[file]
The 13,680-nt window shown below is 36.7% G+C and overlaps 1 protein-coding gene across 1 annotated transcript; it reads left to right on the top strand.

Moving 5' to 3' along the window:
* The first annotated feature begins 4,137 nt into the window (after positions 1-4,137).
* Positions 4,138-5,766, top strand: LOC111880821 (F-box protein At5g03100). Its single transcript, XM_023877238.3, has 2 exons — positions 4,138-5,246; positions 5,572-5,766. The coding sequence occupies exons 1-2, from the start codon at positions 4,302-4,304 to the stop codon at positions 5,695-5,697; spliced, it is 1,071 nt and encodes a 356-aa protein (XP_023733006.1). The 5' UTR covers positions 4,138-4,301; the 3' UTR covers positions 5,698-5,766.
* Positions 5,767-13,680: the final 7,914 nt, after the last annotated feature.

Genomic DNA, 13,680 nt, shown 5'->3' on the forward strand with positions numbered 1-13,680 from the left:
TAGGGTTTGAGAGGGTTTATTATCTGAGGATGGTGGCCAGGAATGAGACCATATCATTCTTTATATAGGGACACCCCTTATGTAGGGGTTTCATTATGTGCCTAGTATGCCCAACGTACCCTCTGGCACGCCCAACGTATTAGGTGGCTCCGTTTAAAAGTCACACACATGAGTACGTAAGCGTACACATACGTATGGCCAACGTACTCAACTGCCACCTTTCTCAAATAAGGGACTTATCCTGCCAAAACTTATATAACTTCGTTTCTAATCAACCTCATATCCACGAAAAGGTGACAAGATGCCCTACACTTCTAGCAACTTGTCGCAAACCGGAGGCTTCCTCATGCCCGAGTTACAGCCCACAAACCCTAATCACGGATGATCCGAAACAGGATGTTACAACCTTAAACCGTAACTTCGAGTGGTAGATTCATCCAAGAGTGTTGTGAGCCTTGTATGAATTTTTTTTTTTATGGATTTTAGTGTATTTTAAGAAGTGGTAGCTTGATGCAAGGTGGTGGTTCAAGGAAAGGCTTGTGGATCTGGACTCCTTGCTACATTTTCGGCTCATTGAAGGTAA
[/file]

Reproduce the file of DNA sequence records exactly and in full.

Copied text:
The 13,680-nt window shown below is 36.7% G+C and overlaps 1 protein-coding gene across 1 annotated transcript; it reads left to right on the top strand.

Moving 5' to 3' along the window:
* The first annotated feature begins 4,137 nt into the window (after positions 1-4,137).
* Positions 4,138-5,766, top strand: LOC111880821 (F-box protein At5g03100). Its single transcript, XM_023877238.3, has 2 exons — positions 4,138-5,246; positions 5,572-5,766. The coding sequence occupies exons 1-2, from the start codon at positions 4,302-4,304 to the stop codon at positions 5,695-5,697; spliced, it is 1,071 nt and encodes a 356-aa protein (XP_023733006.1). The 5' UTR covers positions 4,138-4,301; the 3' UTR covers positions 5,698-5,766.
* Positions 5,767-13,680: the final 7,914 nt, after the last annotated feature.

Genomic DNA, 13,680 nt, shown 5'->3' on the forward strand with positions numbered 1-13,680 from the left:
TAGGGTTTGAGAGGGTTTATTATCTGAGGATGGTGGCCAGGAATGAGACCATATCATTCTTTATATAGGGACACCCCTTATGTAGGGGTTTCATTATGTGCCTAGTATGCCCAACGTACCCTCTGGCACGCCCAACGTATTAGGTGGCTCCGTTTAAAAGTCACACACATGAGTACGTAAGCGTACACATACGTATGGCCAACGTACTCAACTGCCACCTTTCTCAAATAAGGGACTTATCCTGCCAAAACTTATATAACTTCGTTTCTAATCAACCTCATATCCACGAAAAGGTGACAAGATGCCCTACACTTCTAGCAACTTGTCGCAAACCGGAGGCTTCCTCATGCCCGAGTTACAGCCCACAAACCCTAATCACGGATGATCCGAAACAGGATGTTACAACCTTAAACCGTAACTTCGAGTGGTAGATTCATCCAAGAGTGTTGTGAGCCTTGTATGAATTTTTTTTTTTATGGATTTTAGTGTATTTTAAGAAGTGGTAGCTTGATGCAAGGTGGTGGTTCAAGGAAAGGCTTGTGGATCTGGACTCCTTGCTACATTTTCGGCTCATTGAAGGTAA